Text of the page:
(5.) In fact, most Balinese perceive themselves as a people. The criteria for being Balinese are, according to them, to be born in Bali, to speak the Balinese language, and to adhere to the Hindu-Balinese religion. The concept of "the Balinese people" became a strong boundary marker against Javanese and Chinese groups, as well as against Muslim and Christian denominations in Indonesia--even when this concept exists first of all in the hearts and minds of "the Balinese". It exists--in the sense of Benedict Anderson (1985)--in their imagination, but is powerful enough to bridge internal differences with regard to caste, gender, age etc. and to establish a social unit ("the Balinese people"), even when--let us say--many Balinese farmers have more in common with Javanese farmers than with Balinese intellectuals. The intention of this paper is, however, to demonstrate that the origin of this unit is not projected by the Balinese actors into an undefined historical past. On the contrary, according to them this unit derives fairly recently from sources that are quite different in regard to gender, age, class, religion, and culture.

(6.) The Hindu-Balinese have many ways of thinking about time depending on the context in which they are referring to it (Bloch 1989, p. 9ff.). The belief in reincarnation, however, is central to their world view, which contains the idea of being reborn again and again into one's own family. There are strong indications that this perspective--reincarnation among the members of one's own family or lineage--is more tempting than maksa, the unification with the divine (Hornbacher 2008, p. 71).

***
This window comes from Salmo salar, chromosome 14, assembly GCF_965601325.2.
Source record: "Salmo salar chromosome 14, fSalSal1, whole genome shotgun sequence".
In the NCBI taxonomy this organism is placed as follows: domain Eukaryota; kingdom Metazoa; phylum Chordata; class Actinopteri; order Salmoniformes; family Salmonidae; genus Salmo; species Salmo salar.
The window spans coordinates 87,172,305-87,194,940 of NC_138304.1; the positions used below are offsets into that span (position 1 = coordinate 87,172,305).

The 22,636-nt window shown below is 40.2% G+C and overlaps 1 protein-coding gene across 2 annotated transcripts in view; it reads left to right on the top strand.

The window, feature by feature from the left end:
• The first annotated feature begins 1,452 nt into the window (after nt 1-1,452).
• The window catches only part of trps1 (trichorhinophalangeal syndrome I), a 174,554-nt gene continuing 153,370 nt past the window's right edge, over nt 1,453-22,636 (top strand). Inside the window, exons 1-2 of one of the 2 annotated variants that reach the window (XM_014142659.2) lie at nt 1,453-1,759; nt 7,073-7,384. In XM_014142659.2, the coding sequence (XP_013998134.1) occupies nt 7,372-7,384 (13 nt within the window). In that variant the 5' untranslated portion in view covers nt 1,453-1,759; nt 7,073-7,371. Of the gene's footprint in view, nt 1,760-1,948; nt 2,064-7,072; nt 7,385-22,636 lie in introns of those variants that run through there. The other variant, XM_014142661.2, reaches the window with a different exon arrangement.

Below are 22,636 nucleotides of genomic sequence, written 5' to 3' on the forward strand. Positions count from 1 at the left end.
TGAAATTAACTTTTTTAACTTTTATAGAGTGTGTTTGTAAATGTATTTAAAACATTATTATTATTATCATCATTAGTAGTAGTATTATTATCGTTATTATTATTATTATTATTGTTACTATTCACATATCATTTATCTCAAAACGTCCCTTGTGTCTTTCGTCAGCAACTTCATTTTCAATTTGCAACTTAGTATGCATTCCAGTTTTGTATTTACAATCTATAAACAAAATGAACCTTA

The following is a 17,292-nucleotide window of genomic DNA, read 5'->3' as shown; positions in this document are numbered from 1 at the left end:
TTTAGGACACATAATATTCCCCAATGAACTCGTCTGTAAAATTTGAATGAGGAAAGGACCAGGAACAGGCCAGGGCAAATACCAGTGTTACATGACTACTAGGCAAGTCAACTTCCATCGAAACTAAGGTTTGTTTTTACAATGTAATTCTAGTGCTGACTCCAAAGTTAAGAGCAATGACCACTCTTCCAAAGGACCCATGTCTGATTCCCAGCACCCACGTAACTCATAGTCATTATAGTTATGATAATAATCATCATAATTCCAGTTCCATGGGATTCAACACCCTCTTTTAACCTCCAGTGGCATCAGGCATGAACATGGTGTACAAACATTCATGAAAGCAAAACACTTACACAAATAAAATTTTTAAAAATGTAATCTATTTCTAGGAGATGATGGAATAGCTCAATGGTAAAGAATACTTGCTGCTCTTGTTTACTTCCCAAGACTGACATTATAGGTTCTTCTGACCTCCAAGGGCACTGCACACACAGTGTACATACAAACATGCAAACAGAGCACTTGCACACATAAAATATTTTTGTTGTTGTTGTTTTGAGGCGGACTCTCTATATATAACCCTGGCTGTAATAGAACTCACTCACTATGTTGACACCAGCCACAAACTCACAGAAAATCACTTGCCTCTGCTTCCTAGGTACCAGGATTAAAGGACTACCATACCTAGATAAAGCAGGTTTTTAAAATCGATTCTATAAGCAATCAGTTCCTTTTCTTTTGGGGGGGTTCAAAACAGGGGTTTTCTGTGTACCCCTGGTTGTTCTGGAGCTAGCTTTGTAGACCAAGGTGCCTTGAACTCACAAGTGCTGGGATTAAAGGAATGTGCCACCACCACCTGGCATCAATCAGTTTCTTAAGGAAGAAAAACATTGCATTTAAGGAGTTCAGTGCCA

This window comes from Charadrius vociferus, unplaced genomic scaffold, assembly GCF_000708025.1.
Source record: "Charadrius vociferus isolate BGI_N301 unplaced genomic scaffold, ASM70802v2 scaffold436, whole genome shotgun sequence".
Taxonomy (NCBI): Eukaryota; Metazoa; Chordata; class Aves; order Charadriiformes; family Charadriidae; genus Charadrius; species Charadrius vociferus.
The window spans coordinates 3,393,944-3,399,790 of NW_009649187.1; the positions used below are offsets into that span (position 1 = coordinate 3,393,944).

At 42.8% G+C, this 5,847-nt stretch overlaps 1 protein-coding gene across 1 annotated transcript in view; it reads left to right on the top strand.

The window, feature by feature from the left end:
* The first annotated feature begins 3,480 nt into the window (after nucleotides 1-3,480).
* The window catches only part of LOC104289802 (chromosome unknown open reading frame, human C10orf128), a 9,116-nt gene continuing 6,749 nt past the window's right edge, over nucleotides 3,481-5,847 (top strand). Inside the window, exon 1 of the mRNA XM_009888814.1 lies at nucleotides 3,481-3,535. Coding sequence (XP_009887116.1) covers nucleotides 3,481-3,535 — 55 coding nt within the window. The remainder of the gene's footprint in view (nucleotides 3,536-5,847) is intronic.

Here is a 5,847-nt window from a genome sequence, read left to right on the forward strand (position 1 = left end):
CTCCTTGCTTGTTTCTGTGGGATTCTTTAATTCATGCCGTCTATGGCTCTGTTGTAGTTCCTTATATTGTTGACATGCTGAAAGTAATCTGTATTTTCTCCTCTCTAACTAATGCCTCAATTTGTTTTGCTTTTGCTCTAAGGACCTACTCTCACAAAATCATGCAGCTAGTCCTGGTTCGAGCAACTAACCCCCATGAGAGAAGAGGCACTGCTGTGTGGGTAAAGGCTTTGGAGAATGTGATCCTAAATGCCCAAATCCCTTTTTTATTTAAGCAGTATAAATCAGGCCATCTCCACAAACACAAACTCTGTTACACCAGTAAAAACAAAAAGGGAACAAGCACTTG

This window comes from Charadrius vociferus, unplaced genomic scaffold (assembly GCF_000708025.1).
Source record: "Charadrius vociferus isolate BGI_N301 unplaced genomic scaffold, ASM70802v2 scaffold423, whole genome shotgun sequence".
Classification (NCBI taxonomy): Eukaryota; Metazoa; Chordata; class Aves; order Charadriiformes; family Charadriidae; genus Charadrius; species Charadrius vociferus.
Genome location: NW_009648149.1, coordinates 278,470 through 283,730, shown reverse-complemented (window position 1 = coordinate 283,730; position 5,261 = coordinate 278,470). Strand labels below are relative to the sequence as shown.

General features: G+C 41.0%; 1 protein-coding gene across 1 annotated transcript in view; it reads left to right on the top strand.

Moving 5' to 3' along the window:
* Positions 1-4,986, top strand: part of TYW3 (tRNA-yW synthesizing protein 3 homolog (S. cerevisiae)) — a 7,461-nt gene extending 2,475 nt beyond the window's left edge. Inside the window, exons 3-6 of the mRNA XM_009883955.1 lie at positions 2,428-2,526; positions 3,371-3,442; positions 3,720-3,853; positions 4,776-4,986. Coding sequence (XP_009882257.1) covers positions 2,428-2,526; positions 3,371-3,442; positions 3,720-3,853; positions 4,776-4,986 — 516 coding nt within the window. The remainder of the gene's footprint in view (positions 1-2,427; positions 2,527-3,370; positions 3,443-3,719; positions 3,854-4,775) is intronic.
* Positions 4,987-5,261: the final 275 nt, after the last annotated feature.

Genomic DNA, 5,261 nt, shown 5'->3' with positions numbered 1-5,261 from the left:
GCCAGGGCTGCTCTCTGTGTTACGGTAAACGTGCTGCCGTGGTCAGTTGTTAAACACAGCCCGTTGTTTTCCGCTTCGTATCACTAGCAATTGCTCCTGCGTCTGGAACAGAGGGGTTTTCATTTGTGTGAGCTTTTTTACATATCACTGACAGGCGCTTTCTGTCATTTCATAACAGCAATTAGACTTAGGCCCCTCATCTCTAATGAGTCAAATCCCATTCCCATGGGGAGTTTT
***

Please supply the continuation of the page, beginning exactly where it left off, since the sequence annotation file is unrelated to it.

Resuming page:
(7.) The following statements on Barong Landung figures are based on intensive fieldwork conducted on Bali between 1997 and 2003. Ethnographic findings resulting from this research have been published previously in Gottowik 2005, 2006, 2008, and 2010.

(8.) A lot of ethnographic work has been conducted on Rangda and Barong Ket, a zoomorphic Barong character often described as a mixture of a lion and a dragon; the classic on this topic is Belo (1949). By contrast, Barong Landung figures never became the object of systematic ethnographic research, though mentioned in Covarrubias 1937, Zoete/Spies 1938, Belo 1960, Bandem/deBoer 1995, and Eiseman 1995.

(9.) It is crucial to note that not all Hindu-Balinese have Barong Landung figures. Both anthropomorphic and zoomorphic Barong figures are almost exclusively restricted to south and southeast Bali (for an exception, see Spies 1933 and Mead 1939). Therefore it is difficult to make general statements about the Hindu-Balinese and their use of masks and masquerades in connection with the Barong.